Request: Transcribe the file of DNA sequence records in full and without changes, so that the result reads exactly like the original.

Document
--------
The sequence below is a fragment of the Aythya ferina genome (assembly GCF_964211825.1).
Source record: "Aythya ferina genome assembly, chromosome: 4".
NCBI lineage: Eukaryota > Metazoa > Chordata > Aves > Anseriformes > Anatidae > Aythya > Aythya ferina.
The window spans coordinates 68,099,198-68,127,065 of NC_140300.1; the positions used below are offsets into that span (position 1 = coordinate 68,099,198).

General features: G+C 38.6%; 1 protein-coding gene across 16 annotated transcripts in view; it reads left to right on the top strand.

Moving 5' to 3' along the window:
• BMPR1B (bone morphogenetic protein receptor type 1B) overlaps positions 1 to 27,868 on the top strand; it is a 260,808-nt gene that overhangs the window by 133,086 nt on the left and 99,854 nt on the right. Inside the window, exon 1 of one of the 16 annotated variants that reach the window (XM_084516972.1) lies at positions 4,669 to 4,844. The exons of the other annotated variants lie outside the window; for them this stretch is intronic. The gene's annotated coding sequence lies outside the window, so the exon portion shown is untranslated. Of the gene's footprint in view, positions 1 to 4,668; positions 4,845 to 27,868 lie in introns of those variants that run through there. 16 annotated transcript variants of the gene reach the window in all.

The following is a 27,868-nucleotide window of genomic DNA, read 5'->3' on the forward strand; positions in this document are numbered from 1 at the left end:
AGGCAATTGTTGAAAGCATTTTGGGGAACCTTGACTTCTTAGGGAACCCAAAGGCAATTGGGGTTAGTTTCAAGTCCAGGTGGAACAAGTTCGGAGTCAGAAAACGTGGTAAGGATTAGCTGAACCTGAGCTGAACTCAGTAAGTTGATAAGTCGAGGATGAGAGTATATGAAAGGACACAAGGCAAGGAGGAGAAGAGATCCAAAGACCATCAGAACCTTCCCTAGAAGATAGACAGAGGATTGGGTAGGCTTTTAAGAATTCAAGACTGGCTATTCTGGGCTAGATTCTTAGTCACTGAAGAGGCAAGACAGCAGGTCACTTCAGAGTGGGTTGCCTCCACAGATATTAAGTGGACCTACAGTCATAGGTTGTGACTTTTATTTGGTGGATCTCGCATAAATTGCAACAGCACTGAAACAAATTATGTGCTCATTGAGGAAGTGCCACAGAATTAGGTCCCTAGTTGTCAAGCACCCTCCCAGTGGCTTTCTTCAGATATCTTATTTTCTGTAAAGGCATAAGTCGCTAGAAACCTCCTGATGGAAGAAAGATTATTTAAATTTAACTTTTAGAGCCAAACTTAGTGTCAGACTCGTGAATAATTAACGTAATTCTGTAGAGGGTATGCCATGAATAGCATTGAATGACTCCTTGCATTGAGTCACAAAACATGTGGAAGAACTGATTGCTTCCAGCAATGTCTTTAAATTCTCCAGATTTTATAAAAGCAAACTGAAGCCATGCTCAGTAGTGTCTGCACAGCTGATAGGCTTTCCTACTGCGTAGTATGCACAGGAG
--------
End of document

The sequence below is a fragment of the Aythya ferina genome (assembly GCF_964211825.1).
Source record: "Aythya ferina genome assembly, chromosome: 4".
NCBI lineage: Eukaryota > Metazoa > Chordata > Aves > Anseriformes > Anatidae > Aythya > Aythya ferina.
The window spans coordinates 68,099,198-68,127,065 of NC_140300.1; the positions used below are offsets into that span (position 1 = coordinate 68,099,198).

General features: G+C 38.6%; 1 protein-coding gene across 16 annotated transcripts in view; it reads left to right on the top strand.

Moving 5' to 3' along the window:
• BMPR1B (bone morphogenetic protein receptor type 1B) overlaps positions 1 to 27,868 on the top strand; it is a 260,808-nt gene that overhangs the window by 133,086 nt on the left and 99,854 nt on the right. Inside the window, exon 1 of one of the 16 annotated variants that reach the window (XM_084516972.1) lies at positions 4,669 to 4,844. The exons of the other annotated variants lie outside the window; for them this stretch is intronic. The gene's annotated coding sequence lies outside the window, so the exon portion shown is untranslated. Of the gene's footprint in view, positions 1 to 4,668; positions 4,845 to 27,868 lie in introns of those variants that run through there. 16 annotated transcript variants of the gene reach the window in all.

The following is a 27,868-nucleotide window of genomic DNA, read 5'->3' on the forward strand; positions in this document are numbered from 1 at the left end:
AGGCAATTGTTGAAAGCATTTTGGGGAACCTTGACTTCTTAGGGAACCCAAAGGCAATTGGGGTTAGTTTCAAGTCCAGGTGGAACAAGTTCGGAGTCAGAAAACGTGGTAAGGATTAGCTGAACCTGAGCTGAACTCAGTAAGTTGATAAGTCGAGGATGAGAGTATATGAAAGGACACAAGGCAAGGAGGAGAAGAGATCCAAAGACCATCAGAACCTTCCCTAGAAGATAGACAGAGGATTGGGTAGGCTTTTAAGAATTCAAGACTGGCTATTCTGGGCTAGATTCTTAGTCACTGAAGAGGCAAGACAGCAGGTCACTTCAGAGTGGGTTGCCTCCACAGATATTAAGTGGACCTACAGTCATAGGTTGTGACTTTTATTTGGTGGATCTCGCATAAATTGCAACAGCACTGAAACAAATTATGTGCTCATTGAGGAAGTGCCACAGAATTAGGTCCCTAGTTGTCAAGCACCCTCCCAGTGGCTTTCTTCAGATATCTTATTTTCTGTAAAGGCATAAGTCGCTAGAAACCTCCTGATGGAAGAAAGATTATTTAAATTTAACTTTTAGAGCCAAACTTAGTGTCAGACTCGTGAATAATTAACGTAATTCTGTAGAGGGTATGCCATGAATAGCATTGAATGACTCCTTGCATTGAGTCACAAAACATGTGGAAGAACTGATTGCTTCCAGCAATGTCTTTAAATTCTCCAGATTTTATAAAAGCAAACTGAAGCCATGCTCAGTAGTGTCTGCACAGCTGATAGGCTTTCCTACTGCGTAGTATGCACAGGAG